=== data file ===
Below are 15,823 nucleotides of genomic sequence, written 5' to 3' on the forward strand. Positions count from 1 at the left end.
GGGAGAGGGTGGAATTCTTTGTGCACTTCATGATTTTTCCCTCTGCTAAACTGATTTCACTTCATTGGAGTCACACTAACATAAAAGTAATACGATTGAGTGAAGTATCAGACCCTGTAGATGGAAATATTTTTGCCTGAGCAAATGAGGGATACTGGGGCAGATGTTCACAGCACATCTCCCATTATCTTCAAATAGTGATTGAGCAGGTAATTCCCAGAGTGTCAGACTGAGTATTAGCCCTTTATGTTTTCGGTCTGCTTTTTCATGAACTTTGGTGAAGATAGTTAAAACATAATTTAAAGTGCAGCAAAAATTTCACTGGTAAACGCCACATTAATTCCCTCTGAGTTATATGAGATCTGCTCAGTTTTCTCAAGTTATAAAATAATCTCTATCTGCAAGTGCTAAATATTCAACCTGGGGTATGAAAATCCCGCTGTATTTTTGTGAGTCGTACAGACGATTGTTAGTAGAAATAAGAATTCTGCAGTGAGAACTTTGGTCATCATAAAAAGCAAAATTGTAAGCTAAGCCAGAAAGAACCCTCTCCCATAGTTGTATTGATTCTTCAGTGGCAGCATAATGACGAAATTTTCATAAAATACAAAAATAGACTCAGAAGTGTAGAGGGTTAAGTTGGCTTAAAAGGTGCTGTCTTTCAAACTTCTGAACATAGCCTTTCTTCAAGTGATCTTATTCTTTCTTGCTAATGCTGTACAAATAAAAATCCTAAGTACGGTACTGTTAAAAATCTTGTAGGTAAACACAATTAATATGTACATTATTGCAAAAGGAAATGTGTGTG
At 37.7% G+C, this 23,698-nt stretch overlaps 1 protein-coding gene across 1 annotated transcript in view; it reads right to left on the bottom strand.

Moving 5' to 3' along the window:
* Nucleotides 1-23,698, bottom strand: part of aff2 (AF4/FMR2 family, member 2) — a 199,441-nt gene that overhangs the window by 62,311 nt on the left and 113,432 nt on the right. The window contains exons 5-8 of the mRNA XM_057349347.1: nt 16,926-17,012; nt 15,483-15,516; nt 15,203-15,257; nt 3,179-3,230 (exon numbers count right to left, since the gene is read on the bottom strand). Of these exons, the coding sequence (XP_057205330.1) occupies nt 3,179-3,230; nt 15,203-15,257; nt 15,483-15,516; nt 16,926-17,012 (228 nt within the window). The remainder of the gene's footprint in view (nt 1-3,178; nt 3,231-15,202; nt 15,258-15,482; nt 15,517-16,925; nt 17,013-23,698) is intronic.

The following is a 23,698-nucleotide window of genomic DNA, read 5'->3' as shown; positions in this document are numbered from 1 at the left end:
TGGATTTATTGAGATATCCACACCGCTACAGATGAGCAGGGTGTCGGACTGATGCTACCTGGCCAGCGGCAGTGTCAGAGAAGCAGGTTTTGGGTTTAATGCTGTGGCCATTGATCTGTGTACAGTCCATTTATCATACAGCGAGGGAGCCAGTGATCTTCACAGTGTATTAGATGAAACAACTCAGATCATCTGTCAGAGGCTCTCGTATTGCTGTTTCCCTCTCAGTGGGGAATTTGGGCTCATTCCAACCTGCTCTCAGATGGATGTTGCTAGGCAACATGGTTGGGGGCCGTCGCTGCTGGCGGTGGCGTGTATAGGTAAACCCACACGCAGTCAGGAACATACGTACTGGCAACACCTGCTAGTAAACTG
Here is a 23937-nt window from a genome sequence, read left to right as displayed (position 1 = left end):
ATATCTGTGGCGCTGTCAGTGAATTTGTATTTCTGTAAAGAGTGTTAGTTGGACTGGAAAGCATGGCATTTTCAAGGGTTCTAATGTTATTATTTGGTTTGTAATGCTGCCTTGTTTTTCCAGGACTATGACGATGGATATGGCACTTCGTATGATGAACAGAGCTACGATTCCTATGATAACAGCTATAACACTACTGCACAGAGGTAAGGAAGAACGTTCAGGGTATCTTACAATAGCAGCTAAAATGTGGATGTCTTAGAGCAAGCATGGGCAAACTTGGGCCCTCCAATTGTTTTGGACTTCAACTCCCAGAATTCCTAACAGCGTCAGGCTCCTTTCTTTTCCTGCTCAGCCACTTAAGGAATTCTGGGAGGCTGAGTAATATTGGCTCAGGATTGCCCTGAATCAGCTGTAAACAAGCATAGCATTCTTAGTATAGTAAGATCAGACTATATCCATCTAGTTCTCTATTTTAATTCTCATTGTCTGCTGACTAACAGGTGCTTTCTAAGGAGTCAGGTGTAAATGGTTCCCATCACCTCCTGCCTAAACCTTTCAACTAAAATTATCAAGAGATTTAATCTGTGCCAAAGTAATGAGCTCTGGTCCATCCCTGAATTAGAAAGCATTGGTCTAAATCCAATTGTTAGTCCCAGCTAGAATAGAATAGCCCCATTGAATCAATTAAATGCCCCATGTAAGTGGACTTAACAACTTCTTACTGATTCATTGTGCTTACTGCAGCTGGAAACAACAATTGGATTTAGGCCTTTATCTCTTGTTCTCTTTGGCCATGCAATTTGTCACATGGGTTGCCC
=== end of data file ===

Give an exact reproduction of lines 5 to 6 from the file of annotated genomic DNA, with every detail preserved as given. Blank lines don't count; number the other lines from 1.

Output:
* Nucleotides 1-23,698, bottom strand: part of aff2 (AF4/FMR2 family, member 2) — a 199,441-nt gene that overhangs the window by 62,311 nt on the left and 113,432 nt on the right. The window contains exons 5-8 of the mRNA XM_057349347.1: nt 16,926-17,012; nt 15,483-15,516; nt 15,203-15,257; nt 3,179-3,230 (exon numbers count right to left, since the gene is read on the bottom strand). Of these exons, the coding sequence (XP_057205330.1) occupies nt 3,179-3,230; nt 15,203-15,257; nt 15,483-15,516; nt 16,926-17,012 (228 nt within the window). The remainder of the gene's footprint in view (nt 1-3,178; nt 3,231-15,202; nt 15,258-15,482; nt 15,517-16,925; nt 17,013-23,698) is intronic.

The following is a 23,698-nucleotide window of genomic DNA, read 5'->3' as shown; positions in this document are numbered from 1 at the left end: